SATURDAY, MAY 8, 1954
THE MICHIGAN DAILY
k 'PLAYWRITES AT FAULT':
Gish SeeSlp in American Theater
'U' Television Sets Model
As Educational Method
Generation in conjunction with the Phi Kappa Phi Honor Society Initia-
Inter-Arts Union, will present a poetry tion Dinner, May 12, 6:30 p.m., Michi-
reading at 2:30 p.m. in the Michigan gan Union Ballroom. Dr. Reuben L.
By PHYLLIS LIPSKY
"We've got all kinds of talent,
more than we can use, but our
theater is just sick."
Lillian Gish, who opens here on
Monday in the leading role of
"Trip to Bountiful," the first play
in the 1954 Drama Season, was
commenting on the current Ameri-
can Theatrical scene.
* * *
CITING THE lack of playwrites
as "the weakness of our national
theater," Miss Gish said, "It must
be very difficult to write a play.
It must be the most difficult thing
in the world-otherwise we would
be getting more good ones."
+ Characterizing herself as "a
beligerant American, who claims
the whole country with tremen-
dous pride," the noted actress
pointed to what she felt was be-
hind the weaknesses of the
"We culturally don't feel the
need for intellectual and emotional
stimulus," she said.
The Ohio born actress, who
made her stage debut when she
was five years old in a little town
called Rising Sun, Ohio, termed
herself "an actress of necessity."
"ACTING IS A very personal
kind of business," she declared.
The actress must learn to control
her voice-there are over 200 mus-
cles in the throat of which the
average person uses only four, she
She must learn to keep her
body flexible, which requires
knowledge of "every kind of
thing" from fencing to modern
dancing and ballet, she ex-
"Like any other job, I've had to
earn my living at it,, but always
thought something else was bet-
ter." Her other ambitions, she con-
To Be Viewed
The Rights and Responsibilities
of Congressional Investigating
Committees will be the topic under
discussion at a meeting at 3 p.m.
tomorrow in the Hillel Founda-
tion Chapel, 1429 Hill Street.
Sponsored by the Green Feather
Group, Young Democrats and Stu-
dents for Democratic Action, the
public meeting will include speak-
ers Henry Owens, Democratic can-
didate for Congress and member
of the faculty of Michigan State
Normal College, and Charles Lock-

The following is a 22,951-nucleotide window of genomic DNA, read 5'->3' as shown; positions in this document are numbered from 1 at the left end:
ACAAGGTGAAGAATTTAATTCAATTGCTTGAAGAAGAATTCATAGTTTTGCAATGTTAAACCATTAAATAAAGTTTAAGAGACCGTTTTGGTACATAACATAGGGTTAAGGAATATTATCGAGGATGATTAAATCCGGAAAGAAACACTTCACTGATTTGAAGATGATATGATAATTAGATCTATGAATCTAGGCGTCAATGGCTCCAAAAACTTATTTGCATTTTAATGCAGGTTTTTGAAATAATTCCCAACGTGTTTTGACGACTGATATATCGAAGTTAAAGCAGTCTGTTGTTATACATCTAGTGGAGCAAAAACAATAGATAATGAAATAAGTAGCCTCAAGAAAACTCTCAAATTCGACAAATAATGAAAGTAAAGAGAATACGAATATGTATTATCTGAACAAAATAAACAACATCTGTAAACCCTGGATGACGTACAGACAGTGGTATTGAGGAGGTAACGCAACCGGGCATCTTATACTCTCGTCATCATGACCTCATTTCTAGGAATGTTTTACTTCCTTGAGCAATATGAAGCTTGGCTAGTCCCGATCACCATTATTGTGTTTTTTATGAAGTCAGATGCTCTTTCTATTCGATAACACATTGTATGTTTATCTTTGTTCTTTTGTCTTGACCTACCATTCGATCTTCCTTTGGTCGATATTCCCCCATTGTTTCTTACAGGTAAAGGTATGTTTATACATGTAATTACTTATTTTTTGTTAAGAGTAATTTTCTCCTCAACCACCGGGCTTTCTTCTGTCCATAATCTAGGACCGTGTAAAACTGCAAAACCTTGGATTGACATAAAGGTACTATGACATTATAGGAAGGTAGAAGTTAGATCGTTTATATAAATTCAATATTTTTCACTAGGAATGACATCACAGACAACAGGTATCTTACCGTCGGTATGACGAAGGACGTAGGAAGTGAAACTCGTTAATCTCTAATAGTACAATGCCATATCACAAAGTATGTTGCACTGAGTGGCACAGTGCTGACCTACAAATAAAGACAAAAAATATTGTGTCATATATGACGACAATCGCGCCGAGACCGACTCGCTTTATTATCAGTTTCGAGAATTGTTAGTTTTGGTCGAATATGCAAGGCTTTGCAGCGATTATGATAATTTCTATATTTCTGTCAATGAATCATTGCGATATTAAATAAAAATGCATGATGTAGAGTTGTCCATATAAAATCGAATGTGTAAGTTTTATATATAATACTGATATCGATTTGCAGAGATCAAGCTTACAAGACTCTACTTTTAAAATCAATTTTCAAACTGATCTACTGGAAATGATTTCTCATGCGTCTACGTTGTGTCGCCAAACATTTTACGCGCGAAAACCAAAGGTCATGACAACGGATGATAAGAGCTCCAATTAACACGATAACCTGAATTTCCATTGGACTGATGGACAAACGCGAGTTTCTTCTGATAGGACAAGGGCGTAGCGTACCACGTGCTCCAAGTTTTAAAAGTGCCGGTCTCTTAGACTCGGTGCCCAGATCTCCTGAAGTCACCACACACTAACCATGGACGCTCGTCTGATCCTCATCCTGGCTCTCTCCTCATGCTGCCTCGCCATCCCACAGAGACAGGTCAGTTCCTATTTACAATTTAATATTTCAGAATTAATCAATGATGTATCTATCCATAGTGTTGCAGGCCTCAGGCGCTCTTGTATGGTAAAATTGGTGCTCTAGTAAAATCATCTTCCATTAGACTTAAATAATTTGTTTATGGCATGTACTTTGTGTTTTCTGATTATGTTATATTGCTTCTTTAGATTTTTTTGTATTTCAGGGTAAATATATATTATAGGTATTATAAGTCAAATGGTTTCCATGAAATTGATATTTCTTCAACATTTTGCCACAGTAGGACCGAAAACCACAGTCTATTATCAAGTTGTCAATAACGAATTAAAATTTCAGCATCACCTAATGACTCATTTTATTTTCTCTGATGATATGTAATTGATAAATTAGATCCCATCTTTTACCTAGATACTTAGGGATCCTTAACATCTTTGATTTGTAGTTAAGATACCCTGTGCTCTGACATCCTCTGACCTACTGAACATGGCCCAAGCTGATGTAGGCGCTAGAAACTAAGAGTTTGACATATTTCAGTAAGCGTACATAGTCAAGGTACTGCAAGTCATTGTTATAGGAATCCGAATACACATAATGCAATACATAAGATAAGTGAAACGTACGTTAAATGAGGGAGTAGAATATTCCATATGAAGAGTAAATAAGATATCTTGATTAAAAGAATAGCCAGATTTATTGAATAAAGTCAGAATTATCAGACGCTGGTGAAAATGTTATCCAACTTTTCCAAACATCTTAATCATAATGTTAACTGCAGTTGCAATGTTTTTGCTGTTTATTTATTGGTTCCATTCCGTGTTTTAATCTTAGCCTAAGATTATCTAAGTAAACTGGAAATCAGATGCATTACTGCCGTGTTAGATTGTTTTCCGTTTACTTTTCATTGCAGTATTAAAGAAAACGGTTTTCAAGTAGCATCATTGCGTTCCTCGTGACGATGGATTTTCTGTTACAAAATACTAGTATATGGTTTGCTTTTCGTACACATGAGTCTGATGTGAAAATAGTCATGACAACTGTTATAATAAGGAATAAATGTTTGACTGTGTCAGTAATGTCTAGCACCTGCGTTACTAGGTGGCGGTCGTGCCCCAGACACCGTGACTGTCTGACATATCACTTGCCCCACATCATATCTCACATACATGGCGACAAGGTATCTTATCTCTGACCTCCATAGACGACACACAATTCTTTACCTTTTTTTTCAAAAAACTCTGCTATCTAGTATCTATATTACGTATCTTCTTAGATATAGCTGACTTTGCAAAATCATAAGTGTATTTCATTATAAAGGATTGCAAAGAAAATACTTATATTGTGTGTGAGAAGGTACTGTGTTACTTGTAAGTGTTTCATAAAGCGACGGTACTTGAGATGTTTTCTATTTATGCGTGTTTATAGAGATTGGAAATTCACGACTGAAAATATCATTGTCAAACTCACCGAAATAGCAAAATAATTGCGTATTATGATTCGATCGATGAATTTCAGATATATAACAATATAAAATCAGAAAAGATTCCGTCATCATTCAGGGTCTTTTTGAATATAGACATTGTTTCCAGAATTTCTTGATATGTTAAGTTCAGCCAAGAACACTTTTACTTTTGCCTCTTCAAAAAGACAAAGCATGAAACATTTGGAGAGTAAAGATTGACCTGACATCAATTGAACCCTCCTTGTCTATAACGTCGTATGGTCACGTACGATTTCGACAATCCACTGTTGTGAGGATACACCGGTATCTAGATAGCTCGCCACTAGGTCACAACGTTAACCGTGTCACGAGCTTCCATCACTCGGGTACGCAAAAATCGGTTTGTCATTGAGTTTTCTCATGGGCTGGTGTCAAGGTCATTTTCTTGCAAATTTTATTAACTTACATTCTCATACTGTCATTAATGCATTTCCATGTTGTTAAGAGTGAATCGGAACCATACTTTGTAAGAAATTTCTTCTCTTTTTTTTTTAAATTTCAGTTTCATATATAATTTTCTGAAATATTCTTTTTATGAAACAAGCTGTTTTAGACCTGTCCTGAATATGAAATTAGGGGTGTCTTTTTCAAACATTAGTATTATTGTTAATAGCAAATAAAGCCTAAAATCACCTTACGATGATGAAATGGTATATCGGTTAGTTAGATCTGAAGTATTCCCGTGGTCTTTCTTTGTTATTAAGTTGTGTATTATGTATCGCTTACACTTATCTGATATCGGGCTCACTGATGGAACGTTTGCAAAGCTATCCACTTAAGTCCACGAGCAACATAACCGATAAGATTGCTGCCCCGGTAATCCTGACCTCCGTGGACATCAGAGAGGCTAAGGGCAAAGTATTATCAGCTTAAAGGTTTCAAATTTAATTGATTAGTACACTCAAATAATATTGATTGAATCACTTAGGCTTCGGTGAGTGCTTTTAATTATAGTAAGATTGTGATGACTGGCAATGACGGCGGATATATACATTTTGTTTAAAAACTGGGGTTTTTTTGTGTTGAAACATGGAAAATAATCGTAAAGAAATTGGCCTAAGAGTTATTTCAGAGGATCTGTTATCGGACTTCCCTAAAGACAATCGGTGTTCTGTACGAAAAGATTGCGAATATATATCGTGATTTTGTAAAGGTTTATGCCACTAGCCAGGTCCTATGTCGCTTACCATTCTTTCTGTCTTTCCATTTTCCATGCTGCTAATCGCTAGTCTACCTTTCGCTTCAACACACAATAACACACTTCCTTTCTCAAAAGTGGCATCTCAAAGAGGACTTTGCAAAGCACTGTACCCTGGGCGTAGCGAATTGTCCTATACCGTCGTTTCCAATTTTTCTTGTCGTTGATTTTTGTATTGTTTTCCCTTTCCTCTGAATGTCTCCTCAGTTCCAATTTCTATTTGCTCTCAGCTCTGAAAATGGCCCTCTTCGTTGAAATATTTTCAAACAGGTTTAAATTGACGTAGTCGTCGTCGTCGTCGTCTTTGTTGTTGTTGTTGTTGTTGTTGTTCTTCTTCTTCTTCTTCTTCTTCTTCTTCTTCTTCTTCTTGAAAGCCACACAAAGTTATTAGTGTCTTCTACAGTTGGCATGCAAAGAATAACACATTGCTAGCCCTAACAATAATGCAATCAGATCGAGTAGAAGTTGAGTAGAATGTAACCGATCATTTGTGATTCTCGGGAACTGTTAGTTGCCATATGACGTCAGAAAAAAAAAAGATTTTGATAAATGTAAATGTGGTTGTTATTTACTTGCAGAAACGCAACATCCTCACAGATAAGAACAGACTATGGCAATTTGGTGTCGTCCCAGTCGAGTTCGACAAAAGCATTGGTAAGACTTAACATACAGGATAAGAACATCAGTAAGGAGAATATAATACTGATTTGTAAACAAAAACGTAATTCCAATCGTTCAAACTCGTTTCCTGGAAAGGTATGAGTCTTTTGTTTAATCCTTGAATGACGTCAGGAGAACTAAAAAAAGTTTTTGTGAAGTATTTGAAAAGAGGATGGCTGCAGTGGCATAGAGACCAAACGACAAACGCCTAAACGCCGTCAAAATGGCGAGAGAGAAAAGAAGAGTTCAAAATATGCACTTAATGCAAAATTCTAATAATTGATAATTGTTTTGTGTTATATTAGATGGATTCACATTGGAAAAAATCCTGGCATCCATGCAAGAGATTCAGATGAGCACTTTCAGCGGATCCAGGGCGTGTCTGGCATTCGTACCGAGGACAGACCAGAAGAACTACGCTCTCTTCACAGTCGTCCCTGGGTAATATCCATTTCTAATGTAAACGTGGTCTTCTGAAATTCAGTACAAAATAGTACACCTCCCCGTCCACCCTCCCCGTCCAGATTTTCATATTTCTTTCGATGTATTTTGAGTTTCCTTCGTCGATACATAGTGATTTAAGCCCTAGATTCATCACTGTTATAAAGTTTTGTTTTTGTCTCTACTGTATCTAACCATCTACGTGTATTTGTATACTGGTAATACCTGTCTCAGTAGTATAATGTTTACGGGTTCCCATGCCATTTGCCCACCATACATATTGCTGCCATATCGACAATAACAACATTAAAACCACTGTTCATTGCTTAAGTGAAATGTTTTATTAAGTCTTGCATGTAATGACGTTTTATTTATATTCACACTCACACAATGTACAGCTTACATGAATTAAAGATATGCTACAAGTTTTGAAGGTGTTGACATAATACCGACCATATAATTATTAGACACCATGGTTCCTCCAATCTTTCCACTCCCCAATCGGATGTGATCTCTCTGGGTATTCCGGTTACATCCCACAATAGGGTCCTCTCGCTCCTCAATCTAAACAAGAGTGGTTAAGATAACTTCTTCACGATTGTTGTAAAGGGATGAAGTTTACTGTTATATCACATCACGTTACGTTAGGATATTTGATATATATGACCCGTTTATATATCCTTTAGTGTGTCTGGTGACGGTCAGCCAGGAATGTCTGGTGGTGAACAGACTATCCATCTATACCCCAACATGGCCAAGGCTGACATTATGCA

wood, attorney for Milo Radulo-
Carry your cas
Main and H
State Street at
jls ft h~'I
LILLIAN GISH: "I'M AN ACTRESS OF NECESSITY."
fessed, were to teach kindergarten
and to be a librarian "where no
one would bother me and I could
read all the books."
Miss Gish described her current
role in "Trip to Bountiful" as that
To Meet Here
The University will play host to
the Institute for Teachers of Au-
to Mechanics today with a pro-
gram starting at 9 a.m. in the Un-
Sponsored by the Department of
Vocational Education and Practi-
cal Arts, in cooperation with the
Department of Mechanical and In-
dustrial Engineering and the 'U'
Extension Service, the program
will start with an address by Stan-
ley Roe of the Automobile Manu-
facturers Association of Detroit in
A panel discussion by the mem-
bers of the Automotive Industry's
Vocational Education Conference
will be focused on "Services of the
Automotive Industry's Vocational
A symposium will also be held
discussing "How the Automotive
Industry and Education Can Work
Together." Members of this panel
include L. A. Mitchell, of the Gen-
eral Motors Corporation in Detroit,
Carl T. Doman, of the Ford Divi-
sion of the Ford Motor Company,
and Phillip Hopkins of the Chrys-
of "a farm woman from Texas hav-
ing great spiritual trouble."
* * *
THE DRAMA Season's opening
presentation, now in rehearsal at
the Lydia Mendelssohn Theater,
comes to Ann Arbor after a suc-
cessful Broadway run, which critics
described as the greatest personal
triumph of the actress' career.
"It's a kind of passionate play,"
she said, a study in three sets of
.values, represented by Miss Gish,
who plays the mother, Kim
Stanly as the daughter-in-law,
and the son played by John Con-